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Re: I. cretensis about to bloom

Many of our Iris unguicularis were transplanted this Fall, so we're not
expecting too much bloom from those plants this Winter. Nonetheless, one
of the transplants has obliged us with a couple of blossoms. Elsewhere
in the garden, one of the mature plants has been blossoming off and on
since late October. The temperatures here have been dipping as low as
the high twenties for a week or so in November. Such low temperatures
are uncharacteristic here. The current temperatures are only dipping
into the low thirties and high twenties.

A recent forecast on <www.weather.com> had us worried for the past week.
The forecast started out by claiming low temperatures of minus 9 degrees
Fahrenheit on about 13-14 December. The forecast has since been revised
upwards to around 20 degrees more or less. We've been concerned about
how to respond to the threat of sub-10 degree weather. Besides the Iris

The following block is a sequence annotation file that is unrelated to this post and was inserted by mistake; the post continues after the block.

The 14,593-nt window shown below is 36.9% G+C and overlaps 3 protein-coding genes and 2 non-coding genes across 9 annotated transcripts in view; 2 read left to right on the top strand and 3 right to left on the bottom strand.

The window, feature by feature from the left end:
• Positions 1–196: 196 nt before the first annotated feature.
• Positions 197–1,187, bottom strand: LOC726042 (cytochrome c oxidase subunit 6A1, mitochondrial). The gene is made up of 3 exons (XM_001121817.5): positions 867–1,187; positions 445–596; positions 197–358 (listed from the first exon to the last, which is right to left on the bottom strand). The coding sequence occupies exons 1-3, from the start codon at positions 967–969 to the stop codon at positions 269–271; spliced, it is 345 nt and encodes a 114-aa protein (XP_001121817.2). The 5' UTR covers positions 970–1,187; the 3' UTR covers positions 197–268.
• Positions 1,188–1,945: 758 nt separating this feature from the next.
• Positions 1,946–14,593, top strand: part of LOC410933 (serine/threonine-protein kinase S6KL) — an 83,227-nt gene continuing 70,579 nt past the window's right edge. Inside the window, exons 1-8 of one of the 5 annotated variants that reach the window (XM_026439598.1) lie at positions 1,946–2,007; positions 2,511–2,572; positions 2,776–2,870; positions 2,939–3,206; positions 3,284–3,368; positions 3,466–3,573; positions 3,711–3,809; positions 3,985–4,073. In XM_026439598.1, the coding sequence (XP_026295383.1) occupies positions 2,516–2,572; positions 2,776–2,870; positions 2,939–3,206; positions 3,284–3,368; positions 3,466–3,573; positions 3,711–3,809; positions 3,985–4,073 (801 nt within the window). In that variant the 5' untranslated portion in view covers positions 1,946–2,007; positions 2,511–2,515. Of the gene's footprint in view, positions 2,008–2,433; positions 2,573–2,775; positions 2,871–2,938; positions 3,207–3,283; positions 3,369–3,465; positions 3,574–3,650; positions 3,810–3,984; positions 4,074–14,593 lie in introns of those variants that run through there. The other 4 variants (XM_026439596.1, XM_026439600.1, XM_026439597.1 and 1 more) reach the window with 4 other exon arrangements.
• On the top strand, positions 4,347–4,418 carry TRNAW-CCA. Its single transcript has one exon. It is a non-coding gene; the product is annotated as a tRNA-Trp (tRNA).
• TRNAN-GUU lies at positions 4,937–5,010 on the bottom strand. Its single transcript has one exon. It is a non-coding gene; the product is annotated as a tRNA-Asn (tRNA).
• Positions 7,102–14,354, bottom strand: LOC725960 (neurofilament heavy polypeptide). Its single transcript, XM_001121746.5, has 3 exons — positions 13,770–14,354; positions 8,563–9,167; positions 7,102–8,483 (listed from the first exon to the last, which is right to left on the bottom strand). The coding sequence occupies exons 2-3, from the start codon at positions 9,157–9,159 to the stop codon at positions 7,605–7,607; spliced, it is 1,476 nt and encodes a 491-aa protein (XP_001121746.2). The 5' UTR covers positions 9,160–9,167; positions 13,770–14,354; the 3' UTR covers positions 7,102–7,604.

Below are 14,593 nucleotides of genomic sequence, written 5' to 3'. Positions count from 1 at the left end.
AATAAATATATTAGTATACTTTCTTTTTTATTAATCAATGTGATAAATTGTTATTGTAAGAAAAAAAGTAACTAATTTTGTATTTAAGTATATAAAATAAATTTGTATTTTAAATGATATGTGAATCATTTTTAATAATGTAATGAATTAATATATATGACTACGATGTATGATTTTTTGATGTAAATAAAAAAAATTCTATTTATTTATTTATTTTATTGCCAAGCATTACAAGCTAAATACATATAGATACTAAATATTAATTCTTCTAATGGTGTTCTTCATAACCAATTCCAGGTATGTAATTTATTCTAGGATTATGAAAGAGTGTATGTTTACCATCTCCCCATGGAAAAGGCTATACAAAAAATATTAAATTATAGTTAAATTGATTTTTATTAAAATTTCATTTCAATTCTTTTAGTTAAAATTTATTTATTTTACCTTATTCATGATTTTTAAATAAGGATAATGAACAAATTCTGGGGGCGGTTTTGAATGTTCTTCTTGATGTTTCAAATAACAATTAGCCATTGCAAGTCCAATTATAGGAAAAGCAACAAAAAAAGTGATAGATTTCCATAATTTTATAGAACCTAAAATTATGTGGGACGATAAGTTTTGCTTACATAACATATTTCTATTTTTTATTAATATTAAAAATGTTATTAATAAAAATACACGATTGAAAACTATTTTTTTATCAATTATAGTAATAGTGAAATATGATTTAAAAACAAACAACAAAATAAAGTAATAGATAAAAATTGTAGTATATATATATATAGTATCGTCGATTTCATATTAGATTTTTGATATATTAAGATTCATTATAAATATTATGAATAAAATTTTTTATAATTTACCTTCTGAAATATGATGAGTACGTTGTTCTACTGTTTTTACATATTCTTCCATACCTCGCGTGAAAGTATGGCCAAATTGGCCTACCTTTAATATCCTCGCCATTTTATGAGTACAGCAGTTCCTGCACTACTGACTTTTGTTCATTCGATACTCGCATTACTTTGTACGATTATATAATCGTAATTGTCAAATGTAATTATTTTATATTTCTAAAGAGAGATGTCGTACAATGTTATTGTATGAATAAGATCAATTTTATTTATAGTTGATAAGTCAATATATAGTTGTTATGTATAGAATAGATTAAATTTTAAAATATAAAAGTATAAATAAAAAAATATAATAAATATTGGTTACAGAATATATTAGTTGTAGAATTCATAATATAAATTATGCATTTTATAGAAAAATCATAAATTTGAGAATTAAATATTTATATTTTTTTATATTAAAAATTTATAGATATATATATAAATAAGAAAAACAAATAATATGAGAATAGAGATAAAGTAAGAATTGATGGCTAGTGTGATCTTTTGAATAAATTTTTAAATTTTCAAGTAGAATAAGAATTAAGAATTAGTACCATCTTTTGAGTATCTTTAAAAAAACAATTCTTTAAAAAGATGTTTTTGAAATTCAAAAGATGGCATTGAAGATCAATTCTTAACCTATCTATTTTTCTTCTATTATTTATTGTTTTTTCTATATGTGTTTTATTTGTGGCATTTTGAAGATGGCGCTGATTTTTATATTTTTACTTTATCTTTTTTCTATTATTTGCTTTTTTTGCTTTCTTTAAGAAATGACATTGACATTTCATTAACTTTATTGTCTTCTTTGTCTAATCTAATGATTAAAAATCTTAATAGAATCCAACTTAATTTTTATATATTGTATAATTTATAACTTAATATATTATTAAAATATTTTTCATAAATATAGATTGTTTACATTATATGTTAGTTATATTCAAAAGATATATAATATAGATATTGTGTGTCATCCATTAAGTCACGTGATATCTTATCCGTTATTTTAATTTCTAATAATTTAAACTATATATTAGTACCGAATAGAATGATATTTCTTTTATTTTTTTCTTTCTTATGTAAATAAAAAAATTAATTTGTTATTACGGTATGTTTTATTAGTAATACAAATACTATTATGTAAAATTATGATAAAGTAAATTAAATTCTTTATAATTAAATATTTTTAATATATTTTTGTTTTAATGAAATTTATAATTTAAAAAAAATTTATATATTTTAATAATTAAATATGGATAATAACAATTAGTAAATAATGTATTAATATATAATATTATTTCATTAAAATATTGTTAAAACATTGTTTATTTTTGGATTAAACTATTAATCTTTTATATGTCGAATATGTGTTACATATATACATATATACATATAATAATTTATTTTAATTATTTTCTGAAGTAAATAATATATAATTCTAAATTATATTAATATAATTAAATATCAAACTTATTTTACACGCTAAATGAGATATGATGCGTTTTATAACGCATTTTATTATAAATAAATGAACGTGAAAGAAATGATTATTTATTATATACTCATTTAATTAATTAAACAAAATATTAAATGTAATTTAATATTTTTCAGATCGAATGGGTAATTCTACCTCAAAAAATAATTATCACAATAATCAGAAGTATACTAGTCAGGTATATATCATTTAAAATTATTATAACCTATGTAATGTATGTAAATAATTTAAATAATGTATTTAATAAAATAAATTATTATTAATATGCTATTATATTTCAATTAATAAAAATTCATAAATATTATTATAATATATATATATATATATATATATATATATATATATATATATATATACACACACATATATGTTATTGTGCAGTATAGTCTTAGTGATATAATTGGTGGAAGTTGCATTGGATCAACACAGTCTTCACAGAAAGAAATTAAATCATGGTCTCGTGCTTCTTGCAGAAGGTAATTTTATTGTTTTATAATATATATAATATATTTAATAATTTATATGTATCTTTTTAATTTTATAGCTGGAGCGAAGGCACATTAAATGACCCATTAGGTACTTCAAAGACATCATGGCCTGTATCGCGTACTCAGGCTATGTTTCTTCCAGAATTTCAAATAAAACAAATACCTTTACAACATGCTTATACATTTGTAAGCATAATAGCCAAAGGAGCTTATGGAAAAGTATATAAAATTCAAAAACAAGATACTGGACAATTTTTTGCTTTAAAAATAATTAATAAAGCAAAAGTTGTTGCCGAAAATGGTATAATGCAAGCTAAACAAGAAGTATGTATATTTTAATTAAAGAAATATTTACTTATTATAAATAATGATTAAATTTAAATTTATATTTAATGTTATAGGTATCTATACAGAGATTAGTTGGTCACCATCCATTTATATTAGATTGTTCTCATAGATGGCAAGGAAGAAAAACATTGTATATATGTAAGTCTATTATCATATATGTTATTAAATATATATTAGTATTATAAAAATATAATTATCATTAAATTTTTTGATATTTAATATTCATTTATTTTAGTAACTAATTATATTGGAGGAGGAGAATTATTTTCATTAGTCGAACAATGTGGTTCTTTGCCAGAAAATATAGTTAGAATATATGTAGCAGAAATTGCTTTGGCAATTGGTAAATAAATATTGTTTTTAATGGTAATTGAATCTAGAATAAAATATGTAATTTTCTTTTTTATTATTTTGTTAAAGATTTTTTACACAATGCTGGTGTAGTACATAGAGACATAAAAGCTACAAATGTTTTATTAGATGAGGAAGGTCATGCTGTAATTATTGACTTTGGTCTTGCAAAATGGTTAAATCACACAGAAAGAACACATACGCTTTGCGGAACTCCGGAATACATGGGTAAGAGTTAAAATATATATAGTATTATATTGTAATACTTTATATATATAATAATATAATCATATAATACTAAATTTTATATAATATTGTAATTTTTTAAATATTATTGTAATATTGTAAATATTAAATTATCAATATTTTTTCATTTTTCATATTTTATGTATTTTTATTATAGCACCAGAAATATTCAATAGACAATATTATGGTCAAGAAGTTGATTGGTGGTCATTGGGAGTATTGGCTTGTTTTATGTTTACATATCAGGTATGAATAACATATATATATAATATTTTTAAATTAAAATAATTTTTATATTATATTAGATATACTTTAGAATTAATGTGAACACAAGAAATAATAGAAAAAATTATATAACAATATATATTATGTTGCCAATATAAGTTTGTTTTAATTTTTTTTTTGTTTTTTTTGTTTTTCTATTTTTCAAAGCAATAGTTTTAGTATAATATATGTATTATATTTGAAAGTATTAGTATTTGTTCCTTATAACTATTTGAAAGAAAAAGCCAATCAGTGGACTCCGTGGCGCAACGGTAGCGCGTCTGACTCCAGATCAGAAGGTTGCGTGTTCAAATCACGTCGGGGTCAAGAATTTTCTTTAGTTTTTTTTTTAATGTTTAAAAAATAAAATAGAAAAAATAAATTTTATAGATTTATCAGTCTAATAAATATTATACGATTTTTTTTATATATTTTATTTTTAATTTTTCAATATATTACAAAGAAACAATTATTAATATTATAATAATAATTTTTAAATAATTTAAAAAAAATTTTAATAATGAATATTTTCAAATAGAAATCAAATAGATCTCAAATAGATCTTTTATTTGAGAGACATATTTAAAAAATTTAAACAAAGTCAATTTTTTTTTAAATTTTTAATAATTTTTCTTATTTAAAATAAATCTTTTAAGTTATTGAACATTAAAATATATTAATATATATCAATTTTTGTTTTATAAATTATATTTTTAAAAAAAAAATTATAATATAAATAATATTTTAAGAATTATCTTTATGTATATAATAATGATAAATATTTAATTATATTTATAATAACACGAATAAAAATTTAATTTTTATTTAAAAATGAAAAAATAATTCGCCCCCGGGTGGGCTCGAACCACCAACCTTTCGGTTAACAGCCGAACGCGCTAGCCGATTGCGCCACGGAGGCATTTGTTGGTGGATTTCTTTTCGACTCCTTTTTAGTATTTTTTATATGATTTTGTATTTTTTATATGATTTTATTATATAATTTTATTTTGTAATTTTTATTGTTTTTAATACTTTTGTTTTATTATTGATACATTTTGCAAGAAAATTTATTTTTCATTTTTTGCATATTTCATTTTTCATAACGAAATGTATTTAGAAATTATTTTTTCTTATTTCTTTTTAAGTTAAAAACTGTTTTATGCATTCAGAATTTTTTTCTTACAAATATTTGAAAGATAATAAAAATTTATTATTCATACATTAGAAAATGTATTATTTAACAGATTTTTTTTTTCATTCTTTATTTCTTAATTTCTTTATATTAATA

unguicularis and similarly sensitive iris, we're also concerned about
our Rosemary plants. We're going to mulch around some of the smaller
plants, but the larger plants like the Iris unguicularis, PCNI, and
Rosmarinus are a greater challenge.

Dallas Patterson
USDA Zone 8
On Puget Sound in Washington

Bill Shear wrote:
> Despite temperatures as low as 16F the past few nights, I've been
> successful protecting the bud on my plant of I. cretensis.  It is now
> showing color and with a warm day today and tomorrow I expect bloom by
> Sunday!  There are two more buds coming along.  Interestingly, two rather
> large clumps of I. unguicularis are doing exactly nothing.
> Bill Shear
> Department of Biology
> Hampden-Sydney College
> Hampden-Sydney VA 23943
> (804)223-6172
> FAX (804)223-6374
> email<wshear@email.hsc.edu>
> Moderating e-lists:
> Coleus at http://www.egroups.com/community/coleus
> Opiliones at http://www.egroups.com/community/opiliones
> Myriapod at http://www.egroups.com/community/myriapod

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